UN slams rhetoric on EJK

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PRESIDENT Rodrigo Duterte and US President Donald Trump’s rhetoric supporting torture and extrajudicial killings is bad for international law, the UN High Commissioner for Human Rights warned on Tuesday. 

In a speech before the Law Society in London, Zeid Ra’ad al-Hussein said Duterte and Trump’s disregard for human rights, which he described as “breaking long-held taboos,” was dangerous “to the entire system of international law.” 

“The president of the Philippines has spoken openly about extra-judicial killings. And the president of the United States of America has said that torture could be necessary in certain circumstances. There is no longer any pretense. They are breaking long-held taboos,” Zeid said. 

Zeid Ra’ad al-Hussein (AFP photo)

“If other leaders start to follow the same rhetorical course, undermining Convention with their words, the practice of torture is likely to broaden and that would be fatal. The Convention would be scuttled and a central load-bearing pillar of international law removed.” 

Zeid made his statement even as Human Rights Watch said Duterte had unleashed a human rights calamity on the Philippines in his first year in office.

The government’s murderous “war on drugs,” the drug-related overcrowding of jails, and the harassment and prosecution of drug war critics had caused a steep decline in respect for basic rights since Duterte’s inauguration on June 30, 2016, the group said.

Security forces and “unidentified gunmen” had killed at least 7,000 suspected drug users and dealers since July 1, including 3,116 killings by the police, according to government data.

But Human Rights Watch said the Duterte administration had rejected all domestic and international calls for accountability for those abuses, and instead had denied any government responsibility for the thousands of drug war deaths.

“President Duterte took office promising to protect human rights, but has instead spent his first year in office as a boisterous instigator for an unlawful killing campaign,” said Phelim Kine, deputy Asia director of Human Rights Watch.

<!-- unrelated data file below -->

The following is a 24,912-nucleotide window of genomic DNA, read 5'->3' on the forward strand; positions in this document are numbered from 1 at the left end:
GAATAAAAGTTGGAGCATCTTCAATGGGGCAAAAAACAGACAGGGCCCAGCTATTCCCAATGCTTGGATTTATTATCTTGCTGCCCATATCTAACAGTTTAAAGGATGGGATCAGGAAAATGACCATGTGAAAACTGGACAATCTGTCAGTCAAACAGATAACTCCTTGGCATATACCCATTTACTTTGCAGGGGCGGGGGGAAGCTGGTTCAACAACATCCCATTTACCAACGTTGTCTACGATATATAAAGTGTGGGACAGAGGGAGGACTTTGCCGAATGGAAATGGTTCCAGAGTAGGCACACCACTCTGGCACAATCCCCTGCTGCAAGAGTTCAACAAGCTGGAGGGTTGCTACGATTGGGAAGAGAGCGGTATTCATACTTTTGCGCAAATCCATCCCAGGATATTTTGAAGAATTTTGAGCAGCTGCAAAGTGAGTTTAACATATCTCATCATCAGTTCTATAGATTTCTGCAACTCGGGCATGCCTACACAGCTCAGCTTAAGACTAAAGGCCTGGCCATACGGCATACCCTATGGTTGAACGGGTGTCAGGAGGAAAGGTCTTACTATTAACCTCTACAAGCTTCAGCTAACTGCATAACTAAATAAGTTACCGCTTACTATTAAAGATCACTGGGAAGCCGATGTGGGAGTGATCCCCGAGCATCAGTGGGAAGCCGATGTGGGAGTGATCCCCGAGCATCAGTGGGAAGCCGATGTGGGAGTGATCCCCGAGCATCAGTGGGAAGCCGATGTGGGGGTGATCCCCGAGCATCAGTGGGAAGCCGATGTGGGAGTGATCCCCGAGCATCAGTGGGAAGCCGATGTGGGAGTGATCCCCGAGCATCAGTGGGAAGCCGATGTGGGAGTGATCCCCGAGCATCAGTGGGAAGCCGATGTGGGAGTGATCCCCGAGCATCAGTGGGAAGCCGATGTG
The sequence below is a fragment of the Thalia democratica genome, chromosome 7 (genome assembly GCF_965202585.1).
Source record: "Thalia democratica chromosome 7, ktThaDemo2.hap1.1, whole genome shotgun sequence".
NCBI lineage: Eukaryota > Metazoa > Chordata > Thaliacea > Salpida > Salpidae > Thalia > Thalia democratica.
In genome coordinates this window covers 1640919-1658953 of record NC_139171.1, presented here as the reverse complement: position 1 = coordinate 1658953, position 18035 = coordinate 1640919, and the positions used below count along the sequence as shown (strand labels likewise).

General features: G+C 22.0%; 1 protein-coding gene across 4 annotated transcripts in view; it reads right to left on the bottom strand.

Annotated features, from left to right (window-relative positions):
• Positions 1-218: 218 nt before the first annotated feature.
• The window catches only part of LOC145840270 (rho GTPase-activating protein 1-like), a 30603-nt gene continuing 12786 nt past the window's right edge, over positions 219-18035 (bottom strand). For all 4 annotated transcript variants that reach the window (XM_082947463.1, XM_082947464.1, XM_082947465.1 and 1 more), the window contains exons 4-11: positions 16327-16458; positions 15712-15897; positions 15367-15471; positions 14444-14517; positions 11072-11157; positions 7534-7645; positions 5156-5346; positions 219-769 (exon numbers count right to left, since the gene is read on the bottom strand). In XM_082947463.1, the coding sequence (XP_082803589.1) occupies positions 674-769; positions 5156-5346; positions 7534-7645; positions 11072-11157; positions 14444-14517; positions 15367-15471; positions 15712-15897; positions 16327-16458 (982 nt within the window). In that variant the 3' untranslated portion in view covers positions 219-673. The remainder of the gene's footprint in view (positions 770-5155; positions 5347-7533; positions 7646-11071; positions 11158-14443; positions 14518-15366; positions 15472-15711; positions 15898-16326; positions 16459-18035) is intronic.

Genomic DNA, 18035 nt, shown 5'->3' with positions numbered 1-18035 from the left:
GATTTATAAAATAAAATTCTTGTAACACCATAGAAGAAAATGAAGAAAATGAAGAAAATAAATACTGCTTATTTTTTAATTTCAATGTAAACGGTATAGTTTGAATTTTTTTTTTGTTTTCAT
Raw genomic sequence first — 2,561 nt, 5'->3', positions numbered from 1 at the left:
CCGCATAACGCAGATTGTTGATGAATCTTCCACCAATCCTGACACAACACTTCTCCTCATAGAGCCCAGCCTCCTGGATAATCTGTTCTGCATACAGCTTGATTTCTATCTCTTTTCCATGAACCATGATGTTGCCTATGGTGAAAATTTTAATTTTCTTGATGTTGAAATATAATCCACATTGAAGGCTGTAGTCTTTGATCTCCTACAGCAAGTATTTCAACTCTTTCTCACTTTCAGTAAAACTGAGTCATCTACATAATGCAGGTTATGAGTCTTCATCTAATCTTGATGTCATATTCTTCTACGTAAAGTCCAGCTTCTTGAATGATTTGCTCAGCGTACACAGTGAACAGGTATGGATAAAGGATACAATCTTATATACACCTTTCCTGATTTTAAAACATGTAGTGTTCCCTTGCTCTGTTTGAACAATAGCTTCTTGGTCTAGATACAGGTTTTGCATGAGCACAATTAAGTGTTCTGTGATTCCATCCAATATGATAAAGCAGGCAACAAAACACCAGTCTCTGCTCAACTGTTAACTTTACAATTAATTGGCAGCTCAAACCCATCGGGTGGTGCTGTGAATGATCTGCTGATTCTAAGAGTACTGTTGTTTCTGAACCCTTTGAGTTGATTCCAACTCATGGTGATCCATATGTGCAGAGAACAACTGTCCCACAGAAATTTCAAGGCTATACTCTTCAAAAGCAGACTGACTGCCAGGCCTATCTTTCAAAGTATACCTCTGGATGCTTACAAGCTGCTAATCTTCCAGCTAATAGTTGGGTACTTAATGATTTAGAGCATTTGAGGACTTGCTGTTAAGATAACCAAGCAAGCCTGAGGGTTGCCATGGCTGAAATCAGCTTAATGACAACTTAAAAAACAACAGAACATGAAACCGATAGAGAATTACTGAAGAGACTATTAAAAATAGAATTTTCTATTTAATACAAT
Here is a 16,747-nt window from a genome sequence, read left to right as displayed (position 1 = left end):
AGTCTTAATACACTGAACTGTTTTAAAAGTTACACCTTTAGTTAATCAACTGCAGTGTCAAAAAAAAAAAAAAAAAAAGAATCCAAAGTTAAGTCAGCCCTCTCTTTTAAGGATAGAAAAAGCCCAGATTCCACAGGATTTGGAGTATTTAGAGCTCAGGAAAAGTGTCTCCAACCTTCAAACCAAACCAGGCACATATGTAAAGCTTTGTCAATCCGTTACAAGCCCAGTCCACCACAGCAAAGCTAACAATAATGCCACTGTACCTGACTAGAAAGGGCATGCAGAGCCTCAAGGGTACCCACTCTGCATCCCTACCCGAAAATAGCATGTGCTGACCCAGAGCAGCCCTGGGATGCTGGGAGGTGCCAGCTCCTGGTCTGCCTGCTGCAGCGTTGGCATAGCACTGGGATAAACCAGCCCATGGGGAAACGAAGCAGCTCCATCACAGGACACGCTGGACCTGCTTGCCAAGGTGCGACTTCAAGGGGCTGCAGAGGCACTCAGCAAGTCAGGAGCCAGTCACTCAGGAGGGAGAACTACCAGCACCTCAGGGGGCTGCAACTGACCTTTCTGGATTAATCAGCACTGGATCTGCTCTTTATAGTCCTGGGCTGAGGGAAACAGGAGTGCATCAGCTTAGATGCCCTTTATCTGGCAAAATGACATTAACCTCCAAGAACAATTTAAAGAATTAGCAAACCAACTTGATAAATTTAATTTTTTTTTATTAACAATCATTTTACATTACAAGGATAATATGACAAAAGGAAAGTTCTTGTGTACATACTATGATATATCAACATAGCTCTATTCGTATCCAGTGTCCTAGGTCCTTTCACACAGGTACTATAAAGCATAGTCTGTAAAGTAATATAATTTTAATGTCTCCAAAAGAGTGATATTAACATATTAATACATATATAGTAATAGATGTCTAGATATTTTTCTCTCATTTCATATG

“Duterte has supported and incited ‘drug war’ killings while retaliating against those fearless enough to challenge his assault on human rights.”

In Manila, an official said Zeid should visit the Philippines and verify whether President Duterte was condoning torture and extrajudicial killings.

“It’s a democracy. They can say whatever they want to say,” Andanar said in a news forum. 

I would advise him to go to the Philippines and see for himself.”

Andanar’s dare compares with the stance taken against Zeid’s his Special Rapporteur for Extrajudicial and Summary Killings, Agnes Callamard, after the Duterte administration placed certain conditions if she wanted to investigate in the Philippines. 

Last May, Callamard took a controversial “academic visit” to the Philippines, during which she expressed her willingness to undertake an official visit to formally investigate the alleged extrajudicial killings under the Duterte administration. 

The United Nations has voiced its concerns over the administration’s bloody drug war. After Duterte won the presidency, former UN Secretary-General Ban Ki-moon condemned Duterte’s bloody war on drugs and his justifying the murder of some journalists.

UN special rapporteurs Callamard and Dainius Puras had called on the Philippine government to stop the alleged extrajudicial killings in the country, but that made Duterte threaten to “separate from the United Nations.”

The Duterte administration has repeatedly denied the accusations and blamed the Commission on Human Rights and Duterte’s critics for giving the world the impression that the unexplained killings were state-sponsored.

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